A leading security magazine recently asked whether GDPR has made our personal data more secure. In my opinion, the answer is a resounding no. Here’s why, along with five practical steps your organisation can take to help keep data secure.
We all received a deluge of emails in May telling us how companies have changed their privacy policies under GDPR. All this means is that they’ve identified where they hold Personally Identifiable Information (PII) and have put controls in place for how they store, use and delete that data, with appropriate processes to ensure compliance. However, that’s nothing to do with security – it’s a business issue.
Let me state it clearly - GDPR does not address the actual security of an organisation’s networks and the devices on which they store and access PII. If your perimeter is breached, GDPR is meaningless. And with data increasingly going outside an organisation as employees and partners tunnel through network perimeters or even bypass them altogether, continual good cyber security discipline is even more vital.
If you want to create an effective data security policy, you need to take a holistic look at your organisation’s entire infrastructure. It’s not just information you create; you need to include data coming in from customers, partners and suppliers and data going out, such as invoices and proposals.
The key to data security, however, is people. No technology or regulation will be effective unless all your employees adhere to your security procedures. This means defining a clear security policy, educating all employees (including directors) on why it matters and getting their buy-in and commitment.
A good place to start is achieving recognised security compliance standards, such as Cyber Essentials, ISO27001 and ISO20000. These don’t make your organisation immune from cyber-attacks, but they’ll ensure that all the core security systems are in place and give you valuable insight on your organisation’s data assets and their impact.
As you work towards those standards, or review your security policy, here are five tips to help keep your data secure.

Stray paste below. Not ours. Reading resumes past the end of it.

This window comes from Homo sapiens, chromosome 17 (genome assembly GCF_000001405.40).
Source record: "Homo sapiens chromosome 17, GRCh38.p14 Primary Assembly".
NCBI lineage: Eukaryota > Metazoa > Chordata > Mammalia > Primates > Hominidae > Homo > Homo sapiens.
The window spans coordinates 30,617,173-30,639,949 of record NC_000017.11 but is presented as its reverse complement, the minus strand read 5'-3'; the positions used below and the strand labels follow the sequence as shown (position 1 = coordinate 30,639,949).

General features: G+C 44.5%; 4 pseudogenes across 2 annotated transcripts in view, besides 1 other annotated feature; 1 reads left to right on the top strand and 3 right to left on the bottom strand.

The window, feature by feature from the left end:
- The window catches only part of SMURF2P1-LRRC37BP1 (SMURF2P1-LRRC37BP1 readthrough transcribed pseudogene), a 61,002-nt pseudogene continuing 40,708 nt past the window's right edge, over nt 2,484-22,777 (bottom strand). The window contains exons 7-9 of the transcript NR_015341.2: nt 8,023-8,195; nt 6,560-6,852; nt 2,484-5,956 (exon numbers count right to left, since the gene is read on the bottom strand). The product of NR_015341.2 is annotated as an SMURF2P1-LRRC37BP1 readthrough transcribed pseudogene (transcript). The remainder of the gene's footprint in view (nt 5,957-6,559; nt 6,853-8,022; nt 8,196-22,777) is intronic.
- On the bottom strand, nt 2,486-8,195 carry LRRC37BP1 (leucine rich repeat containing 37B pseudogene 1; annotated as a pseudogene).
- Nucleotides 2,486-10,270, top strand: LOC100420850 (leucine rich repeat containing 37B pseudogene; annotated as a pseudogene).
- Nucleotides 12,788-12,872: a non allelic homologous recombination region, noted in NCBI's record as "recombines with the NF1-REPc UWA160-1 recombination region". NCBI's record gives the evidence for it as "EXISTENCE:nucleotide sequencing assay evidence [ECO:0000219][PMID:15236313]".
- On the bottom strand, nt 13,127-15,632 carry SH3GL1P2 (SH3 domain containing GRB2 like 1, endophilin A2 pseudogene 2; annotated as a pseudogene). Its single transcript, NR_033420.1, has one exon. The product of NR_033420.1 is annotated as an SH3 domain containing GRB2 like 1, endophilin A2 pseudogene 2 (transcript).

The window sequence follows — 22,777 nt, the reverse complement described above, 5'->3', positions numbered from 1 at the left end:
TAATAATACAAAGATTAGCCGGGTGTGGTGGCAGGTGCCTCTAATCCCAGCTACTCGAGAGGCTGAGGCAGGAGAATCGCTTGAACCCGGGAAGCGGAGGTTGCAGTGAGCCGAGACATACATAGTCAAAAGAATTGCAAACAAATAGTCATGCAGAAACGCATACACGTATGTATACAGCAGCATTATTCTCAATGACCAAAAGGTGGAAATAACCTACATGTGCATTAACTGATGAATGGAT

- It only needs one back door for security to be compromised. Regularly assess risk through vulnerability management and continuous monitoring, with independent third party reviews such as penetration testing. However, a penetration test is a point-in-time assessment, so it’s crucial to keep assessing risk throughout the year.
- Ensure you have an enabled host firewall, web filtering and up to date antivirus and anti-spam email protection, including the ability to block and detect internal and external malicious mail. Any member of staff could bring in a virus from their home computer, but it can quickly be quarantined by local antivirus software.
- Ensure an appropriate level of security monitoring. Where are your business critical assets and sensitive data (not just PII) and would you know if they have been breached? As a minimum, monitor and analyse internet traffic flowing out of the organisation to help identify any potential compromises on internal systems and monitor for ‘shadow IT’.
- Aim to use two-factor authentication, rather than relying solely on passwords, and educate users regarding good password practice - CESG provides useful guidance.
- Finally, adopt the mentality that one day you will be breached and as a minimum ensure you have a cyber security incident response procedure in place, a back-up of all business critical systems and a disaster recovery plan.